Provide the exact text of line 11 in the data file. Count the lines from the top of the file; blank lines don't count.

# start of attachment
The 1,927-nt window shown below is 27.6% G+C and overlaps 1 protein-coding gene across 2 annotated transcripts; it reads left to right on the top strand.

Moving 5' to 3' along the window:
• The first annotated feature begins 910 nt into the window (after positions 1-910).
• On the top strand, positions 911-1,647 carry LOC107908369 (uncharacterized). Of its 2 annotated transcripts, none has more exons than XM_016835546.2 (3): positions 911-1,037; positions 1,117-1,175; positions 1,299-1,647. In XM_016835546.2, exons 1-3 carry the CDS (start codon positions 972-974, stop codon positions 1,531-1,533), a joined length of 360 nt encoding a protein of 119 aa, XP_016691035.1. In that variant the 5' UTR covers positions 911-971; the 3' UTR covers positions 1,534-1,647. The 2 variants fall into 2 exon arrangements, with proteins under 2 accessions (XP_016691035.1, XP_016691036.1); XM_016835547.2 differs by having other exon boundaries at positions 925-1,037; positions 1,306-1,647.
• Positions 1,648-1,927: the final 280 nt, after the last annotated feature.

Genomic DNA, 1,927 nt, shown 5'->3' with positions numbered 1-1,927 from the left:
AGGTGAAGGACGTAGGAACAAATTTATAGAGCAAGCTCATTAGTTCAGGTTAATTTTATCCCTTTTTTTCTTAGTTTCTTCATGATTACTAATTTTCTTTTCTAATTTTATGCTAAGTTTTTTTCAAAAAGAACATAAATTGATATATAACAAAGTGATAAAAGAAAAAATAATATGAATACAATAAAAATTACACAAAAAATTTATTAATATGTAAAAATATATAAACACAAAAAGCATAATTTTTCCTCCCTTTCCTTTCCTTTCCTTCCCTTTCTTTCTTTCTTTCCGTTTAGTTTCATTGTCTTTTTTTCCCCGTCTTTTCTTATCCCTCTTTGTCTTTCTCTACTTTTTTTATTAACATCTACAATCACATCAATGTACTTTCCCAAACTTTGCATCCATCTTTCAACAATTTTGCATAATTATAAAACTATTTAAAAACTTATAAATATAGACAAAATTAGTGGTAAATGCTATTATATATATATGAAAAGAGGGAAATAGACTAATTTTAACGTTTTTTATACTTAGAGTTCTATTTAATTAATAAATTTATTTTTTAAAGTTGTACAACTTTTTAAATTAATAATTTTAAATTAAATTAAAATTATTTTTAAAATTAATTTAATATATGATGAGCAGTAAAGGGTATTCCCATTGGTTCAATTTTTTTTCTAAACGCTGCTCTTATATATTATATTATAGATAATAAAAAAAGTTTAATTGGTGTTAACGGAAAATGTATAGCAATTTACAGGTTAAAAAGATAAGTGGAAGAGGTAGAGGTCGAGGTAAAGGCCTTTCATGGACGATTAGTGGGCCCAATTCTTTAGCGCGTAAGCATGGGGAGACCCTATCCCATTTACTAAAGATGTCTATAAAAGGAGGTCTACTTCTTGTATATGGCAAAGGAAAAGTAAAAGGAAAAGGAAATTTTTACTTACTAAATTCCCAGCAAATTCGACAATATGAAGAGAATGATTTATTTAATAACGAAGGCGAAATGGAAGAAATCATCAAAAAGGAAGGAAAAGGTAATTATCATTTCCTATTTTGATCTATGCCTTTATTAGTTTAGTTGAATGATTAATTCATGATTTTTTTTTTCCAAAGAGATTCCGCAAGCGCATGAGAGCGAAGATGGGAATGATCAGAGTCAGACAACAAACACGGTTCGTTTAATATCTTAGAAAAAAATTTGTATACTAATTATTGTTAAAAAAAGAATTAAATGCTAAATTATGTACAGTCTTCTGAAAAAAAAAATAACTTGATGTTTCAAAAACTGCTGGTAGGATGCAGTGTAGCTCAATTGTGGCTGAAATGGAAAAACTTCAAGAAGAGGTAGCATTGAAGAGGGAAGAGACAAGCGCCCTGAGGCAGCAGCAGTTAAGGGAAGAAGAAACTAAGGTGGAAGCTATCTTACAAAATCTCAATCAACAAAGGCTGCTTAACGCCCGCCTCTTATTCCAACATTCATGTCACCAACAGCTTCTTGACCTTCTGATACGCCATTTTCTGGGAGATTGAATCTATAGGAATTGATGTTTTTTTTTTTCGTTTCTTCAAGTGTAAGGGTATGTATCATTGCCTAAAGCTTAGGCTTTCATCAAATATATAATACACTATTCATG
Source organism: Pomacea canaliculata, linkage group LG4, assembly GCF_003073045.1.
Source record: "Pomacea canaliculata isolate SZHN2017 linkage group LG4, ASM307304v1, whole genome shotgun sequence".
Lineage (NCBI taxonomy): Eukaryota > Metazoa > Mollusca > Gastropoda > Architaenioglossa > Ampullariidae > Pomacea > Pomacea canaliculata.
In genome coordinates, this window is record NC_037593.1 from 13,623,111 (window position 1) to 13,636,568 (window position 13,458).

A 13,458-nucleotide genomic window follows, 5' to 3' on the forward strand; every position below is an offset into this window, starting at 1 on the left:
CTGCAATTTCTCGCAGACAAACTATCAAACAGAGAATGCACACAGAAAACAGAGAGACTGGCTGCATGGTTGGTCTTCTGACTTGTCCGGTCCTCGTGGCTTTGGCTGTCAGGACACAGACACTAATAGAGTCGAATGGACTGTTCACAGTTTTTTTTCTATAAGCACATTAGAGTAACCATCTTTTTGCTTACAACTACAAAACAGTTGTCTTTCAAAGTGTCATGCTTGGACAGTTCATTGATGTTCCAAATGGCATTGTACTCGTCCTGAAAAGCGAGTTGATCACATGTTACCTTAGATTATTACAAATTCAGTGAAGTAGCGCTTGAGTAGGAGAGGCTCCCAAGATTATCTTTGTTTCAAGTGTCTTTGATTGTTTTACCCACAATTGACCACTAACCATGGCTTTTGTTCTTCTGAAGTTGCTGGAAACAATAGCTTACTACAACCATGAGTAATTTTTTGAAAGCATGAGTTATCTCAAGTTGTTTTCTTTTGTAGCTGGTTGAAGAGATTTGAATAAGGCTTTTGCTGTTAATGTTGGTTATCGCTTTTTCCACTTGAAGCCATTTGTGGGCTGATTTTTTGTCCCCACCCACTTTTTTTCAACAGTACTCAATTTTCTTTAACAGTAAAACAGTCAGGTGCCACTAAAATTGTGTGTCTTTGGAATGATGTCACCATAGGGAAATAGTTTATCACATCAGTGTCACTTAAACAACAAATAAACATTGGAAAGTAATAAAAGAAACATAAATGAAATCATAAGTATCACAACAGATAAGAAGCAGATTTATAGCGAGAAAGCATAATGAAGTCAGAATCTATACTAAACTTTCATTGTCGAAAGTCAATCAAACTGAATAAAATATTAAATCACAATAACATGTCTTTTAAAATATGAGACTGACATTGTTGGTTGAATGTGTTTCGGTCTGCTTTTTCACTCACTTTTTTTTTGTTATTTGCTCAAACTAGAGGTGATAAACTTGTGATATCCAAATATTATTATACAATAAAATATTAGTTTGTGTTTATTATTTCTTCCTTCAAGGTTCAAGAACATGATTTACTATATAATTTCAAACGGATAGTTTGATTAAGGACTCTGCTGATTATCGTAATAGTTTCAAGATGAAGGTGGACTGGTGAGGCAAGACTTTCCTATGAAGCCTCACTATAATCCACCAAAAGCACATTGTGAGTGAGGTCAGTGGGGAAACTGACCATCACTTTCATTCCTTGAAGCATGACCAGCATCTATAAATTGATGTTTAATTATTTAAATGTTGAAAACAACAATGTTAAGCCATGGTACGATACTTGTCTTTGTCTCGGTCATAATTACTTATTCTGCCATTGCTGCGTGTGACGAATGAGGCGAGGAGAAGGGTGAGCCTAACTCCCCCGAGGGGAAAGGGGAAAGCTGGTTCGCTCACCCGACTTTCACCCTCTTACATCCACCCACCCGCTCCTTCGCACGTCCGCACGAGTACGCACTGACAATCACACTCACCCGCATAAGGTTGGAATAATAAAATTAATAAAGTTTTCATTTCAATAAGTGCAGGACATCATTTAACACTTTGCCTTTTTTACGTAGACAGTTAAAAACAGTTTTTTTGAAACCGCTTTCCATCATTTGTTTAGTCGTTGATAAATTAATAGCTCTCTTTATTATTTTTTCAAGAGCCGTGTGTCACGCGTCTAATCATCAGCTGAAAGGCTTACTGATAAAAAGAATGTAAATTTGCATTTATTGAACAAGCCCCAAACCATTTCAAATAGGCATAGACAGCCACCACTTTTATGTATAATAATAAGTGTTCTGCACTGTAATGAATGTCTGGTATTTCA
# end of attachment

In genome coordinates, this window is record NC_037593.1 from 13,623,111 (window position 1) to 13,636,568 (window position 13,458).